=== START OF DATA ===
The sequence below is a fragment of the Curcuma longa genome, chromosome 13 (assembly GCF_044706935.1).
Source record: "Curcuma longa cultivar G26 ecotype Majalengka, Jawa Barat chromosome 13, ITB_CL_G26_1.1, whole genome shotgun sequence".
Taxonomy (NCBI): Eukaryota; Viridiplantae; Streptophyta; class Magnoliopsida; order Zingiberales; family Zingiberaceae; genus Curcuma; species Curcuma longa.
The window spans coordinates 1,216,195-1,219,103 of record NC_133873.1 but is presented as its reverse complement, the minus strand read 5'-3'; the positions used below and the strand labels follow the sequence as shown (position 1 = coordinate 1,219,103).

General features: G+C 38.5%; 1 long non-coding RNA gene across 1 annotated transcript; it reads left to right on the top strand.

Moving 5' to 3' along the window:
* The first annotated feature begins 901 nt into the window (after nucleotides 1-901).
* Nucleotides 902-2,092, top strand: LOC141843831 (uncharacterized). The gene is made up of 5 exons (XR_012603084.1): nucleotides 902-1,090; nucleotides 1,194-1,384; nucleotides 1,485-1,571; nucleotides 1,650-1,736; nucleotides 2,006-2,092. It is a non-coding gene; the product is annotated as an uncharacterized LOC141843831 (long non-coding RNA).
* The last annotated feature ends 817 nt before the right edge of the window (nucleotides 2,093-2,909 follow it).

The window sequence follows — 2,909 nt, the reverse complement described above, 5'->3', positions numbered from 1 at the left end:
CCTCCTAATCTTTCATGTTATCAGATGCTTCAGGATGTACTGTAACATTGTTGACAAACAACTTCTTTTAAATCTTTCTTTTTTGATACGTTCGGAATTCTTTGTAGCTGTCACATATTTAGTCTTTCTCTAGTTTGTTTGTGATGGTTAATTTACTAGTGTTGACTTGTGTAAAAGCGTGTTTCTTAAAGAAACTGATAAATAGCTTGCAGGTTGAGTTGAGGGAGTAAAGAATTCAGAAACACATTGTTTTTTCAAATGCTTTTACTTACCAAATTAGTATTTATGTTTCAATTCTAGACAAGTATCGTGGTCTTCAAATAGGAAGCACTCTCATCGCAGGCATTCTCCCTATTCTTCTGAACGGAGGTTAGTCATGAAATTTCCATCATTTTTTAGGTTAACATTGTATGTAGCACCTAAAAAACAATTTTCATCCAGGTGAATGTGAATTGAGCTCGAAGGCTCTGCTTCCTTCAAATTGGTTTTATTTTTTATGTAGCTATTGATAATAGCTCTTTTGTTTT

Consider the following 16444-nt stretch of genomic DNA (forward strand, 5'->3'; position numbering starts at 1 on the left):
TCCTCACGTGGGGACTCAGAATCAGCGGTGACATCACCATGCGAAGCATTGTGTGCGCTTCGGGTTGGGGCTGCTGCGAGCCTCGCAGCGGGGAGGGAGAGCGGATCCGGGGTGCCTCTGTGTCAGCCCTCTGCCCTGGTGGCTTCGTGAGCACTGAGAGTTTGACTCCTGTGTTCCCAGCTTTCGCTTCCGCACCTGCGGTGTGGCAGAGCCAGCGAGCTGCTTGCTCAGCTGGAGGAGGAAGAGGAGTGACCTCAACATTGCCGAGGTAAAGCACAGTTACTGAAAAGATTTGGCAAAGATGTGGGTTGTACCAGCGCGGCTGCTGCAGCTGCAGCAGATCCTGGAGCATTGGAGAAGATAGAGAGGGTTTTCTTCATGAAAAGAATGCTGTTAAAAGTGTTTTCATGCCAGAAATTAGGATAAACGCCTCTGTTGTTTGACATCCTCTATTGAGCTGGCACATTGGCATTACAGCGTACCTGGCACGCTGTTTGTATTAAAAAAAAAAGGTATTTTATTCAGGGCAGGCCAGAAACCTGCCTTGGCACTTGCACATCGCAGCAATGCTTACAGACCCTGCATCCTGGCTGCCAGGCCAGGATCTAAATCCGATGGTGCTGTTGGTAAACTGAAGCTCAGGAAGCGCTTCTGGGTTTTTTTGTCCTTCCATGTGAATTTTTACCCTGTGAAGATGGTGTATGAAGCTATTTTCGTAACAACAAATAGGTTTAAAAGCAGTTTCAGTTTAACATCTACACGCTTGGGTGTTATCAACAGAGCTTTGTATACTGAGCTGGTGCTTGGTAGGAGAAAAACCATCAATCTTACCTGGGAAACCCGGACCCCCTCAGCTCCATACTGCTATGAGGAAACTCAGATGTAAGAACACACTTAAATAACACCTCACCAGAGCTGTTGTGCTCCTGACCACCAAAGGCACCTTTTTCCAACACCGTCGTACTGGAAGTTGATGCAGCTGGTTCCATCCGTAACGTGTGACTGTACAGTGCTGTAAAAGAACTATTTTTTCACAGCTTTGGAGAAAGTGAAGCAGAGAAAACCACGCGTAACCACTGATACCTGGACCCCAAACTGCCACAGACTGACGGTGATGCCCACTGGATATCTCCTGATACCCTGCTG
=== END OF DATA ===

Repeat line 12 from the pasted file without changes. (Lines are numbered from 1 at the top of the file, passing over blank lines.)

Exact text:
Consider the following 16444-nt stretch of genomic DNA (forward strand, 5'->3'; position numbering starts at 1 on the left):